How important is the memory of objects settled in the materials you recover for your works? And how much does the relocation of them in a museum context change it?
It depends on which objects you are referring to. Ceramics as a material naturally refers to vessels and archaeology, and I try to extend that metaphor to the science fiction notion of the vessel, like the body as vessel, or a vehicle, for an intelligent life form. In the case of this show, some of the ceramics are occupied by Amazon Alexas, the domestic mass-produced artificial intelligence device. Alexas are very sensitive to their environment. For example, the Alexas I’ve used in installations of “Mollusca and the Pelvic Floor” are crazy about Adele because when they are active, the installation asks them to play Adele once every 35 minutes. In terms of the more complex video installations, because of the works’ inherent and layered framing devices, the “museum context” seems almost incidental.

How much is your art affected by the one of the last century? I am thinking about the video art pioneers and about Stuart Sherman’s singular investigations…
While very grateful for doors that have been opened by artists of previous generations— beloved favourites include Joan Jonas, Stuart Sherman, Shigeko Kubota, Laurie Anderson, Fischli and Weiss, Claes Oldenburg— I wouldn’t say my work has been affected by them. To be honest, I am a bit out of touch with art history and prefer to access it through and secondary to the fact of making art and engaging with an art community. While there is a lot of research in my process, very little of it is related to art; in fact, I actively avoid it in research stages. It would make me feel selfconscious. Perhaps the work from the last century that has formally influenced me the most is the films of Robert Altman, especially his sound compositions.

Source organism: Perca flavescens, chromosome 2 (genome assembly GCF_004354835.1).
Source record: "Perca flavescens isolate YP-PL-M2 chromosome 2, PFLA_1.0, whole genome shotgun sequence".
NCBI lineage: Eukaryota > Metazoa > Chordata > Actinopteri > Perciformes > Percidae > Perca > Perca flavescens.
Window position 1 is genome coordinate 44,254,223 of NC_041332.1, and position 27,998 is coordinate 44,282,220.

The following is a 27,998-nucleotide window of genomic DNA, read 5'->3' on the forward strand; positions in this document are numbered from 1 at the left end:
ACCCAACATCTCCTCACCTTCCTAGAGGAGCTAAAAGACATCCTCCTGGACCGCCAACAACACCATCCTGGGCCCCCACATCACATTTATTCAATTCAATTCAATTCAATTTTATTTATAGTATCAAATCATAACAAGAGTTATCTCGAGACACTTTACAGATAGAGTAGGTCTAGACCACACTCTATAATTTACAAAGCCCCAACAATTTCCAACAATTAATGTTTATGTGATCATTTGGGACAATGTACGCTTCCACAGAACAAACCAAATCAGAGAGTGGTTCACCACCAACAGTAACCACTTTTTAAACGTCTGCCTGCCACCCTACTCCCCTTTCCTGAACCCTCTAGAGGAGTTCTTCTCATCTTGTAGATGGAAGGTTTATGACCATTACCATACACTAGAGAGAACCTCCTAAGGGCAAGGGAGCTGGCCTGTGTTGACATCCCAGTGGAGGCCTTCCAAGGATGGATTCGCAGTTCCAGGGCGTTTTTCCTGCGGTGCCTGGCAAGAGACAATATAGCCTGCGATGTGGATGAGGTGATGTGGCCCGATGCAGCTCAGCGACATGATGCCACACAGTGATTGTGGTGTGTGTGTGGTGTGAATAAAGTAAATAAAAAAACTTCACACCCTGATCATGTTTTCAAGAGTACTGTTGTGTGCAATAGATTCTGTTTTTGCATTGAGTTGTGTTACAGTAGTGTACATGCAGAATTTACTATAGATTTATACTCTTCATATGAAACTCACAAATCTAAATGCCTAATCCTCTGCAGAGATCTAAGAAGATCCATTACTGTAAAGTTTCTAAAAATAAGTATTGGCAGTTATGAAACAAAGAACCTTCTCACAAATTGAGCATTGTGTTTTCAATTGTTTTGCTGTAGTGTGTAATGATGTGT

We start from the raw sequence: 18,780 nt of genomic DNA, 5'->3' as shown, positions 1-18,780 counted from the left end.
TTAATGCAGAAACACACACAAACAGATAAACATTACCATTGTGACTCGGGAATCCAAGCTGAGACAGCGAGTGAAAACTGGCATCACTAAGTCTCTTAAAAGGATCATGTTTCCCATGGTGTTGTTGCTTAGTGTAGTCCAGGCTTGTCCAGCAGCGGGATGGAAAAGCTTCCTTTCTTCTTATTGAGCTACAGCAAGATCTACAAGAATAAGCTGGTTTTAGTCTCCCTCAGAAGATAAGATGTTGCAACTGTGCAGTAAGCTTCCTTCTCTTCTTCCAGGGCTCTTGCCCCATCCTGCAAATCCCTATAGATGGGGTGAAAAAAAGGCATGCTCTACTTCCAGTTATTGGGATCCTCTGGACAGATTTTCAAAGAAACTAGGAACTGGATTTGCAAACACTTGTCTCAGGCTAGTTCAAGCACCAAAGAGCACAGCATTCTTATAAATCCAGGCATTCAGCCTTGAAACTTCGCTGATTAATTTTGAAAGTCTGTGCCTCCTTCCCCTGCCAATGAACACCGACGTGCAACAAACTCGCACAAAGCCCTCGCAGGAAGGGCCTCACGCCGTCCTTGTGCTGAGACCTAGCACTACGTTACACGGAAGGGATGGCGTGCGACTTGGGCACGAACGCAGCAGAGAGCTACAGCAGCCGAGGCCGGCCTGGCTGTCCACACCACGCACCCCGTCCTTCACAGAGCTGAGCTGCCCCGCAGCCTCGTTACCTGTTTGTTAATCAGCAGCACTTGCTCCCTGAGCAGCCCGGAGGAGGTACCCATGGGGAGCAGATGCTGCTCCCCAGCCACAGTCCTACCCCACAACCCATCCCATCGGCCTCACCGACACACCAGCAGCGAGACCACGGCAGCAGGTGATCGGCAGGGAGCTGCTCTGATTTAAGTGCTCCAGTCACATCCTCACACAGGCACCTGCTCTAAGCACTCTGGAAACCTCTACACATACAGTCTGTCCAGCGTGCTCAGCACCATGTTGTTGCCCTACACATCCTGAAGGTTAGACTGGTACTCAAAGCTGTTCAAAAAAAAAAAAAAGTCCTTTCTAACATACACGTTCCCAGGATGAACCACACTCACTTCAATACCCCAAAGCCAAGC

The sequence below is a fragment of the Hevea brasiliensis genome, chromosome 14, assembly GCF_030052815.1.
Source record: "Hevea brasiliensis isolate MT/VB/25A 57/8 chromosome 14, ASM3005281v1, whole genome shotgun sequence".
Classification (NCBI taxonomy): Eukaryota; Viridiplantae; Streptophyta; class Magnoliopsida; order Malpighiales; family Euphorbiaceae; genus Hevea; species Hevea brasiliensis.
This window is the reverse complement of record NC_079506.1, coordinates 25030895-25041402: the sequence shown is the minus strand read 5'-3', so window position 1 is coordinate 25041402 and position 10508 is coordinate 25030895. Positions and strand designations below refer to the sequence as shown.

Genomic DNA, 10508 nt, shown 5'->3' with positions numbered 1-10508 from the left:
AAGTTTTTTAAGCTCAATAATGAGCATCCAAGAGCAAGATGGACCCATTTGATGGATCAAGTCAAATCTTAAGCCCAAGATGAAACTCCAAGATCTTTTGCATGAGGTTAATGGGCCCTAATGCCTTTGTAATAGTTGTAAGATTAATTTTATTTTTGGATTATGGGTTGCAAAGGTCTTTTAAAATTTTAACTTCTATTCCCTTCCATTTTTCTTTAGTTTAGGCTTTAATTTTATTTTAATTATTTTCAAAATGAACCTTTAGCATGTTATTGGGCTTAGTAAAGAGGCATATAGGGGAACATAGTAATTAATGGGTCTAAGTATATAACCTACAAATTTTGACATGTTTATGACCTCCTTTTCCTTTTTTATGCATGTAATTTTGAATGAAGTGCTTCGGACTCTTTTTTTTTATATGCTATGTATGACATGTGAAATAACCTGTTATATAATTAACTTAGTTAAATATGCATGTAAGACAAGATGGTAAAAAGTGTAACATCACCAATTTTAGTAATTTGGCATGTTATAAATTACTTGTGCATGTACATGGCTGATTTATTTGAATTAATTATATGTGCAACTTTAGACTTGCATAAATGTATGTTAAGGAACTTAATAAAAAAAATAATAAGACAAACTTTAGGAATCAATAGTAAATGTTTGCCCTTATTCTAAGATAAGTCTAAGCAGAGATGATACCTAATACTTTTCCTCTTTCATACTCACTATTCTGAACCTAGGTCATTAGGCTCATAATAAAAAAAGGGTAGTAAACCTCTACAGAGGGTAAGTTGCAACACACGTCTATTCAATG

How much does your versatility as an artist reflect post-modern identity/non-identity?
My identity as a lesbo Filipino American is actually really important to my work. we are all flawed mechanisms through which images pass through, and my identity forms the lens through which I see the world. It is important to look at these lenses. That said, Filipino culture, because of its extensive history of colonization and dearth of archeological research, can appear to lack identifying features. It instead wears fragments of the mythologies of its colonizers’ cultures and composites them into something else entirely.

What are your next projects?
Because of coronavirus, now is a weird time to be thinking about the future. I have a show scheduled at societe Berlin in June, but I’ll believe it when I see it. The news leaves me exhausted of the screen, usually the primary site of my practice, so I’ve shifted to a “post electric” practice, painting and playing acoustic guitar. I tend to do this intermittently when my mood is extra apocalyptic, but this looks like it will be by far the longest stretch yet. Luckily my studio is easy to safely access. My quarantine family started a painting club and I’ve been adapting theater exercises to find compositions.


For all the images: Trisha Baga. The eye, the eye and the ear. Installation view at Pirelli Hangar Bicocca. Courtesy of the artist and Pirelli Hangar Bicocca. Ph: Agostino Osio